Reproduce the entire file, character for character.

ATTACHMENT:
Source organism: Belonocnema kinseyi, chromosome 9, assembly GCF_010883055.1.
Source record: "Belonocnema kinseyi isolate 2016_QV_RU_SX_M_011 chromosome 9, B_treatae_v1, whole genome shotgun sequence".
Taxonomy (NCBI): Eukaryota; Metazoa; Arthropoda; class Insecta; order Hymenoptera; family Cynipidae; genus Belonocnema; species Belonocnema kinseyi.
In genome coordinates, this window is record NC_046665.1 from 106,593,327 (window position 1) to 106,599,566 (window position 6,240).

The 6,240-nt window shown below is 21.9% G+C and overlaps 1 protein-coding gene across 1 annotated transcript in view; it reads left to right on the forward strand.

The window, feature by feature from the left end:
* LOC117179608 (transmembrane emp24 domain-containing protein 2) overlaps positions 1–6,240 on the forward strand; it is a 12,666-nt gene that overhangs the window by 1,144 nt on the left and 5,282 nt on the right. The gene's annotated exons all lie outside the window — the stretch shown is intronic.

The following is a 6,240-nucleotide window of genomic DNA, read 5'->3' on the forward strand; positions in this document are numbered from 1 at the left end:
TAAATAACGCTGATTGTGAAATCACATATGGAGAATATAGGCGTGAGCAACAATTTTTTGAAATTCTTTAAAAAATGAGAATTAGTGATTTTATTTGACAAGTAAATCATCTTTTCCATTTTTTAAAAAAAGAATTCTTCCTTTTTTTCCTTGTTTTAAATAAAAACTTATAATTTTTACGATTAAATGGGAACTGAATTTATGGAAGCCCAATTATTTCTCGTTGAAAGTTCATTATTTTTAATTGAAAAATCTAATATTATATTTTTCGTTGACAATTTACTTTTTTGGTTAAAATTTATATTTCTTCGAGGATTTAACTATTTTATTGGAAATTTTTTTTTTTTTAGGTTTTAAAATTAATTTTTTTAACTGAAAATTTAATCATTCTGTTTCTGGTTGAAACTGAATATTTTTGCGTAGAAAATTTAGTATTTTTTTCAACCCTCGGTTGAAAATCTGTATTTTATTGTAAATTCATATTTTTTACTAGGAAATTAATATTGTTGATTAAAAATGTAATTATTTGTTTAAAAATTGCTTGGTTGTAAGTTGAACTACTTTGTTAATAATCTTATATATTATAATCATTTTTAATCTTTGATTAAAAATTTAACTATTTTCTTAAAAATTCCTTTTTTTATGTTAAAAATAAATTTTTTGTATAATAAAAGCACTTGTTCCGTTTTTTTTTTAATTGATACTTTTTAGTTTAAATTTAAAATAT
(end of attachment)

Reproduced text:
Source organism: Belonocnema kinseyi, chromosome 9, assembly GCF_010883055.1.
Source record: "Belonocnema kinseyi isolate 2016_QV_RU_SX_M_011 chromosome 9, B_treatae_v1, whole genome shotgun sequence".
Taxonomy (NCBI): Eukaryota; Metazoa; Arthropoda; class Insecta; order Hymenoptera; family Cynipidae; genus Belonocnema; species Belonocnema kinseyi.
In genome coordinates, this window is record NC_046665.1 from 106,593,327 (window position 1) to 106,599,566 (window position 6,240).

The 6,240-nt window shown below is 21.9% G+C and overlaps 1 protein-coding gene across 1 annotated transcript in view; it reads left to right on the forward strand.

The window, feature by feature from the left end:
* LOC117179608 (transmembrane emp24 domain-containing protein 2) overlaps positions 1–6,240 on the forward strand; it is a 12,666-nt gene that overhangs the window by 1,144 nt on the left and 5,282 nt on the right. The gene's annotated exons all lie outside the window — the stretch shown is intronic.

The following is a 6,240-nucleotide window of genomic DNA, read 5'->3' on the forward strand; positions in this document are numbered from 1 at the left end:
TAAATAACGCTGATTGTGAAATCACATATGGAGAATATAGGCGTGAGCAACAATTTTTTGAAATTCTTTAAAAAATGAGAATTAGTGATTTTATTTGACAAGTAAATCATCTTTTCCATTTTTTAAAAAAAGAATTCTTCCTTTTTTTCCTTGTTTTAAATAAAAACTTATAATTTTTACGATTAAATGGGAACTGAATTTATGGAAGCCCAATTATTTCTCGTTGAAAGTTCATTATTTTTAATTGAAAAATCTAATATTATATTTTTCGTTGACAATTTACTTTTTTGGTTAAAATTTATATTTCTTCGAGGATTTAACTATTTTATTGGAAATTTTTTTTTTTTTAGGTTTTAAAATTAATTTTTTTAACTGAAAATTTAATCATTCTGTTTCTGGTTGAAACTGAATATTTTTGCGTAGAAAATTTAGTATTTTTTTCAACCCTCGGTTGAAAATCTGTATTTTATTGTAAATTCATATTTTTTACTAGGAAATTAATATTGTTGATTAAAAATGTAATTATTTGTTTAAAAATTGCTTGGTTGTAAGTTGAACTACTTTGTTAATAATCTTATATATTATAATCATTTTTAATCTTTGATTAAAAATTTAACTATTTTCTTAAAAATTCCTTTTTTTATGTTAAAAATAAATTTTTTGTATAATAAAAGCACTTGTTCCGTTTTTTTTTTAATTGATACTTTTTAGTTTAAATTTAAAATAT